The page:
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Discover the Microbes Within! The HHMI Wolbachia Project
 
Michael P. Weiner1 and Barton Slatko2
1Affomix Corporation, New Haven, CT, USA
2New England Biolabs, Ipswich, MA, USA

Both authors are members of BioTechniques' Editorial Board
BioTechniques, Vol. 46, No. 7, June 2009, p. 497
Full Text (PDF)

This month, we focus on a set of experiments that combine collection and rough identification of insects in a very interesting way and then determine the occurrence of an endosymbiont (Wolbachia) that is present in relatively high frequencies: in about 70% of all insect species (and in most filarial parasitic worms). By collecting and identifying insects and subsequently using primers for 16S rDNA and mitochondrial CO1 sequence typing, one can identify the insect and then the clade (or supergroup) of the Wolbachia endosymbiont within it. These experiments are part of the Howard Hughes Medical Institute Precollege Science Education Initiative; the project is called “Discover the Microbes Within! The Wolbachia Project,” and is sponsored by Howard Hughes Medical Institute and the Marine Biological Laboratory, Woods Hole, MA. The science projects follow a set of modules (labs) that proceed from insect identification to phylogeny analysis. From sequence results, the lab modules can be either individually incorporated into daily lesson plans addressing National Science Education Standards or used throughout the school year as a coherent unit to progressively emphasize the nature of a long-term science project. The full lab series teaches observation, conceptualization, the scientific method, and major concepts in systematics and biodiversity, genomic DNA isolation, biotechnology, DNA sequencing, bioinformatics, and molecular evolution.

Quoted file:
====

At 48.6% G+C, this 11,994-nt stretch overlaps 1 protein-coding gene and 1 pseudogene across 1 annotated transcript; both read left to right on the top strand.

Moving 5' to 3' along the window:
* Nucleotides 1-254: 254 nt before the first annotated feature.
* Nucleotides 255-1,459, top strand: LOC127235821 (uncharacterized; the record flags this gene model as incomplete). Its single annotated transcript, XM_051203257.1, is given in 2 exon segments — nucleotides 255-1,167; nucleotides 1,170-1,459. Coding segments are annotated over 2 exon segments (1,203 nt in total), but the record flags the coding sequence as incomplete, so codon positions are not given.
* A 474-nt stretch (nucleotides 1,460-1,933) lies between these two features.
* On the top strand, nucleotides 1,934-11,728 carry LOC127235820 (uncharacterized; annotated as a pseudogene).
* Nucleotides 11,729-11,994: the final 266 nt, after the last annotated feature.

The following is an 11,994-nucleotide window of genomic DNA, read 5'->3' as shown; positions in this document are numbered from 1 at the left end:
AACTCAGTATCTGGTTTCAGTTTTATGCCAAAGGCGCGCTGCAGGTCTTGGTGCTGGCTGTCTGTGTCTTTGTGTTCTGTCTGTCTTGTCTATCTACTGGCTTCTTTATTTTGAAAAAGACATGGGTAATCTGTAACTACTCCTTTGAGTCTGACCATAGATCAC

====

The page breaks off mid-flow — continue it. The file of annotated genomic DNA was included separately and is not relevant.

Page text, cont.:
Courtesy of Rob Unckless. © 2009

There are professional development workshops held in the spring at the Marine Biological Laboratory and a summer student/teacher “envisionship.” The resource page for the project and links to the workshops, teachers, and a video of the process can be found at http://discover.mbl.edu/labs.htm.

References
1.) Bordenstein, S. 2007.. Focus on Microbiology Education 14:4-5.

2.) Baldo, L., J.C. Dunning Hotopp, K.A. Jolley, S.R. Bordenstein, S.A. Biber, R.R. Choudhury, C. Hayashi, M.C. Maiden, H. Tettelin, and J.H. Werren. 2006. Multilocus sequence typing system for the endosymbiont Wolbachia pipientis. Appl Environ Microbiol. 72:7098-7110.